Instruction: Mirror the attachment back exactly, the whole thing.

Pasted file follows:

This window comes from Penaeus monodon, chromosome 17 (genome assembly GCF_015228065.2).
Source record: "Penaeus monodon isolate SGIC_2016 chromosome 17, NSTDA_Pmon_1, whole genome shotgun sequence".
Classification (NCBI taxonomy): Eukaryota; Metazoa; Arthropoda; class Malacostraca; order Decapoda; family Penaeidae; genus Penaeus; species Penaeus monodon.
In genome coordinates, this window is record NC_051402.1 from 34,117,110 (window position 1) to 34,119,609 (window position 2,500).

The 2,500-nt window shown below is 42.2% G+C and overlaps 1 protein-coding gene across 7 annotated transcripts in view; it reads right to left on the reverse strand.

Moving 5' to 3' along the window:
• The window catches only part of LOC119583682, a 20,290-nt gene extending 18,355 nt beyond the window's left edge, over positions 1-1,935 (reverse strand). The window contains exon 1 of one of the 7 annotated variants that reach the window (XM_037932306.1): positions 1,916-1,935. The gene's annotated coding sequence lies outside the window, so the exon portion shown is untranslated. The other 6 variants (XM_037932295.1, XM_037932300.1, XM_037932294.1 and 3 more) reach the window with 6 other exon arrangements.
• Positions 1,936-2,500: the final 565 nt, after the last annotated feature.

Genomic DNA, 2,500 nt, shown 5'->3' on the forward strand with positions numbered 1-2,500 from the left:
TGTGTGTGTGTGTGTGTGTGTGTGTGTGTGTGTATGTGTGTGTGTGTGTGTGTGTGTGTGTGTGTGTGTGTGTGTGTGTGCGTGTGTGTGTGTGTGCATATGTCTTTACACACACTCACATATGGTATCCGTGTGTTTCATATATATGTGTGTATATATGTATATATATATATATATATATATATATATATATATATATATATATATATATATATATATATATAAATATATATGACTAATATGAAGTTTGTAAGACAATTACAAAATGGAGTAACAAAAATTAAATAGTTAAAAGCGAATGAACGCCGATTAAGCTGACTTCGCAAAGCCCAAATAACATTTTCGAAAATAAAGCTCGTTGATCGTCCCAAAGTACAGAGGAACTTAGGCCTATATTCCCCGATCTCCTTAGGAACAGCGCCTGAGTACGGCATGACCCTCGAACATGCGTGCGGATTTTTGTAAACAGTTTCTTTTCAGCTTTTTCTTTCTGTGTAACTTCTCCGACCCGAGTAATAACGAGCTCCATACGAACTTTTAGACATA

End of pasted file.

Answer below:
This window comes from Penaeus monodon, chromosome 17 (genome assembly GCF_015228065.2).
Source record: "Penaeus monodon isolate SGIC_2016 chromosome 17, NSTDA_Pmon_1, whole genome shotgun sequence".
Classification (NCBI taxonomy): Eukaryota; Metazoa; Arthropoda; class Malacostraca; order Decapoda; family Penaeidae; genus Penaeus; species Penaeus monodon.
In genome coordinates, this window is record NC_051402.1 from 34,117,110 (window position 1) to 34,119,609 (window position 2,500).

The 2,500-nt window shown below is 42.2% G+C and overlaps 1 protein-coding gene across 7 annotated transcripts in view; it reads right to left on the reverse strand.

Moving 5' to 3' along the window:
• The window catches only part of LOC119583682, a 20,290-nt gene extending 18,355 nt beyond the window's left edge, over positions 1-1,935 (reverse strand). The window contains exon 1 of one of the 7 annotated variants that reach the window (XM_037932306.1): positions 1,916-1,935. The gene's annotated coding sequence lies outside the window, so the exon portion shown is untranslated. The other 6 variants (XM_037932295.1, XM_037932300.1, XM_037932294.1 and 3 more) reach the window with 6 other exon arrangements.
• Positions 1,936-2,500: the final 565 nt, after the last annotated feature.

Genomic DNA, 2,500 nt, shown 5'->3' on the forward strand with positions numbered 1-2,500 from the left:
TGTGTGTGTGTGTGTGTGTGTGTGTGTGTGTGTATGTGTGTGTGTGTGTGTGTGTGTGTGTGTGTGTGTGTGTGTGTGTGCGTGTGTGTGTGTGTGCATATGTCTTTACACACACTCACATATGGTATCCGTGTGTTTCATATATATGTGTGTATATATGTATATATATATATATATATATATATATATATATATATATATATATATATATATATATATATATAAATATATATGACTAATATGAAGTTTGTAAGACAATTACAAAATGGAGTAACAAAAATTAAATAGTTAAAAGCGAATGAACGCCGATTAAGCTGACTTCGCAAAGCCCAAATAACATTTTCGAAAATAAAGCTCGTTGATCGTCCCAAAGTACAGAGGAACTTAGGCCTATATTCCCCGATCTCCTTAGGAACAGCGCCTGAGTACGGCATGACCCTCGAACATGCGTGCGGATTTTTGTAAACAGTTTCTTTTCAGCTTTTTCTTTCTGTGTAACTTCTCCGACCCGAGTAATAACGAGCTCCATACGAACTTTTAGACATA